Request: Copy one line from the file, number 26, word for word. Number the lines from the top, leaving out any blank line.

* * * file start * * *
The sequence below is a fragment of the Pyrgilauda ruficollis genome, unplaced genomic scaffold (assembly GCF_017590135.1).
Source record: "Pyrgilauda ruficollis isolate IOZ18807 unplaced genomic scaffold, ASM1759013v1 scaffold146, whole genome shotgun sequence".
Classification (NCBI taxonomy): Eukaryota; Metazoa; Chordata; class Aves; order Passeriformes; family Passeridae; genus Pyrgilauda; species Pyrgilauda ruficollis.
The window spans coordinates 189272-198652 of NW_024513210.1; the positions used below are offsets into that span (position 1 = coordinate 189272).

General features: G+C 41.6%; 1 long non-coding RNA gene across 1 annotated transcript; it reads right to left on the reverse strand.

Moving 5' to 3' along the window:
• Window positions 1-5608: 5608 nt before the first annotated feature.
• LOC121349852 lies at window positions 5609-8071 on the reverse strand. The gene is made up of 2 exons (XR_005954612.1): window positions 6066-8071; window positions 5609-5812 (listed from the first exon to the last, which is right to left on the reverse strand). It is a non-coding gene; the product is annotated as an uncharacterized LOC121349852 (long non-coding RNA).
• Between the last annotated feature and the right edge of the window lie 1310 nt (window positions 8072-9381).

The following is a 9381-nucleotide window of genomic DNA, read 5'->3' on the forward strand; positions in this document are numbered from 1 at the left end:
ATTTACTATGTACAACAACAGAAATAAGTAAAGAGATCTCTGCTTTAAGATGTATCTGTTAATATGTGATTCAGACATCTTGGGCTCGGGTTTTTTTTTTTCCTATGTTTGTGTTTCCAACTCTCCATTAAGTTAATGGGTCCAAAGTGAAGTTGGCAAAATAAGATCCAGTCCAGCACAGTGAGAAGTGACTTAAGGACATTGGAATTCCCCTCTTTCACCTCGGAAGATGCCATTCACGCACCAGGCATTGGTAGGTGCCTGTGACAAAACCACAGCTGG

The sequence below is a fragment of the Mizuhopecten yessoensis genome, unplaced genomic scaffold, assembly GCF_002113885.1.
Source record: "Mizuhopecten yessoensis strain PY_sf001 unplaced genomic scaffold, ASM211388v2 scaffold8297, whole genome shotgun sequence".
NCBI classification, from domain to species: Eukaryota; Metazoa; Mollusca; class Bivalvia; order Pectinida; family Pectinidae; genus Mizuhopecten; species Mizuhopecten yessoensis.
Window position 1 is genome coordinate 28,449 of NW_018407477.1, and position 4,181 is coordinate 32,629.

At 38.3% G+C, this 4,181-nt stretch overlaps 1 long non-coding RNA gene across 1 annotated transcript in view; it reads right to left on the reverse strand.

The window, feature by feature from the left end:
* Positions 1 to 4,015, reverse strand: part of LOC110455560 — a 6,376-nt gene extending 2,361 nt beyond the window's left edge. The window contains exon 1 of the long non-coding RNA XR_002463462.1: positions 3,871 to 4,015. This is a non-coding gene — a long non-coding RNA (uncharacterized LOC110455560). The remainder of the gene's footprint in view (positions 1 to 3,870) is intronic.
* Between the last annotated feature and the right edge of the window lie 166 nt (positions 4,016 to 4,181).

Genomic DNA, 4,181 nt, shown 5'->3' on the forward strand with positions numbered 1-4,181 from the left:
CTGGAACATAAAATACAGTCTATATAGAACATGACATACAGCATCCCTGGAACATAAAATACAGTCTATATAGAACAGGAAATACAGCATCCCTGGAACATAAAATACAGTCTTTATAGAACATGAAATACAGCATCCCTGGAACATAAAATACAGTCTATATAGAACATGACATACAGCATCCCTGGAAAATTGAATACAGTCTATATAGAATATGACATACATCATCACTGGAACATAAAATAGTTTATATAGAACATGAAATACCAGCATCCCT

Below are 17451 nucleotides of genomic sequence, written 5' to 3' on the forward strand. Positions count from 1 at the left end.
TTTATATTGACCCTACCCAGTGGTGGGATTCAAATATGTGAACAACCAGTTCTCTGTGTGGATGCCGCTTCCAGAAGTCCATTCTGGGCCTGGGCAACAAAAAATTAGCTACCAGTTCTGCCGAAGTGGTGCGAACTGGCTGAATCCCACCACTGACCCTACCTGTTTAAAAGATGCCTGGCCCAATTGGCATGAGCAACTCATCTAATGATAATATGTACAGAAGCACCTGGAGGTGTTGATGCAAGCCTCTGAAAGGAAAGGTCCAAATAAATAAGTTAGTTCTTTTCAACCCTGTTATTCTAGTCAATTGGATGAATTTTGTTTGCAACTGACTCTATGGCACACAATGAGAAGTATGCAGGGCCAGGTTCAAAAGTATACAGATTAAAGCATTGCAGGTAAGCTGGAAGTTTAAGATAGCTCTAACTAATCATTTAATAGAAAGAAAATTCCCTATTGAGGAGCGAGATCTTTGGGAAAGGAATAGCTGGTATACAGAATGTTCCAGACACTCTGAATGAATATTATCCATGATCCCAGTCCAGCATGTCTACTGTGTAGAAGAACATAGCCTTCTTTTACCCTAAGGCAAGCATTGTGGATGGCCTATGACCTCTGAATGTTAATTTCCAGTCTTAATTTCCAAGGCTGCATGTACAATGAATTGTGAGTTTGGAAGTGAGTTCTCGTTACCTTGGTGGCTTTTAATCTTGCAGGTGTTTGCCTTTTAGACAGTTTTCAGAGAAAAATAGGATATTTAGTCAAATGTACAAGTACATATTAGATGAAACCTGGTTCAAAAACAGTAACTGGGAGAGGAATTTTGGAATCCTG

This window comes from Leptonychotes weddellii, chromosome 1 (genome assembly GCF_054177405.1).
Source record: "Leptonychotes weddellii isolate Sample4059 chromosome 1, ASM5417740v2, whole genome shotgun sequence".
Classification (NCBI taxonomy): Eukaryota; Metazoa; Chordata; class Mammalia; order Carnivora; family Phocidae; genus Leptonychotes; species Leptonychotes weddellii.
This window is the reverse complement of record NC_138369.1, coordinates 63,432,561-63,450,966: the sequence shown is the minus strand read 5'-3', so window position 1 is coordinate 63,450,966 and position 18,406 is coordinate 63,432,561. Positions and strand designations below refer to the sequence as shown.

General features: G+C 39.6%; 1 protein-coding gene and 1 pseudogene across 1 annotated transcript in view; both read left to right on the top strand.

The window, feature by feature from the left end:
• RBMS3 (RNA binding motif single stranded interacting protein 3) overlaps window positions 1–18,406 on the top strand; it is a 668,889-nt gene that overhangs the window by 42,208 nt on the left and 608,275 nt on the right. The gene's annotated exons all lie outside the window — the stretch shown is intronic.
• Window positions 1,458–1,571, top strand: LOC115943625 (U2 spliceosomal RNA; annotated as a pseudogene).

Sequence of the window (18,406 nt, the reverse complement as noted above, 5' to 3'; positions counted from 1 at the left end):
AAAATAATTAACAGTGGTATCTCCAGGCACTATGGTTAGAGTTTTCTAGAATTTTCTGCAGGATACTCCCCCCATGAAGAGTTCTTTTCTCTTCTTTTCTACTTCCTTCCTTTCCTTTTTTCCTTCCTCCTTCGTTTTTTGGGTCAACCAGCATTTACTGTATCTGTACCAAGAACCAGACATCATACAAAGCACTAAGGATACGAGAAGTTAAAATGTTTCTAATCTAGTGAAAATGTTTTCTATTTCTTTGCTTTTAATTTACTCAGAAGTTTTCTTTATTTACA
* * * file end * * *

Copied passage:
Classification (NCBI taxonomy): Eukaryota; Metazoa; Chordata; class Mammalia; order Carnivora; family Phocidae; genus Leptonychotes; species Leptonychotes weddellii.